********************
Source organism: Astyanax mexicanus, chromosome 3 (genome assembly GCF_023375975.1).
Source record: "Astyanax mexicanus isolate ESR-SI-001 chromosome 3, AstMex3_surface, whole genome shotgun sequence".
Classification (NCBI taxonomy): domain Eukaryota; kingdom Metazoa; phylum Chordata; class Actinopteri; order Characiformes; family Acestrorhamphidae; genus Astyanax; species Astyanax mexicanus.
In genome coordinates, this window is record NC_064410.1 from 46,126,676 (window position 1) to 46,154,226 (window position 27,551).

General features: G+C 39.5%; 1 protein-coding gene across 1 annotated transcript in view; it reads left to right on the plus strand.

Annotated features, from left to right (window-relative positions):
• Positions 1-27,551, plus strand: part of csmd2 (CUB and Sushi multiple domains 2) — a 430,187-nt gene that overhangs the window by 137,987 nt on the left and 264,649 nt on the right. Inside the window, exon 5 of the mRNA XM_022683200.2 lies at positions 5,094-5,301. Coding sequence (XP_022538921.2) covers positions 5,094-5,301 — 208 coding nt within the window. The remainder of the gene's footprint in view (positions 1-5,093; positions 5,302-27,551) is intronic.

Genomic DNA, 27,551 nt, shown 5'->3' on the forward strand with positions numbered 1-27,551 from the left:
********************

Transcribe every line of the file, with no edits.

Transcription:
Source organism: Astyanax mexicanus, chromosome 3 (genome assembly GCF_023375975.1).
Source record: "Astyanax mexicanus isolate ESR-SI-001 chromosome 3, AstMex3_surface, whole genome shotgun sequence".
Classification (NCBI taxonomy): domain Eukaryota; kingdom Metazoa; phylum Chordata; class Actinopteri; order Characiformes; family Acestrorhamphidae; genus Astyanax; species Astyanax mexicanus.
In genome coordinates, this window is record NC_064410.1 from 46,126,676 (window position 1) to 46,154,226 (window position 27,551).

General features: G+C 39.5%; 1 protein-coding gene across 1 annotated transcript in view; it reads left to right on the plus strand.

Annotated features, from left to right (window-relative positions):
• Positions 1-27,551, plus strand: part of csmd2 (CUB and Sushi multiple domains 2) — a 430,187-nt gene that overhangs the window by 137,987 nt on the left and 264,649 nt on the right. Inside the window, exon 5 of the mRNA XM_022683200.2 lies at positions 5,094-5,301. Coding sequence (XP_022538921.2) covers positions 5,094-5,301 — 208 coding nt within the window. The remainder of the gene's footprint in view (positions 1-5,093; positions 5,302-27,551) is intronic.

Genomic DNA, 27,551 nt, shown 5'->3' on the forward strand with positions numbered 1-27,551 from the left: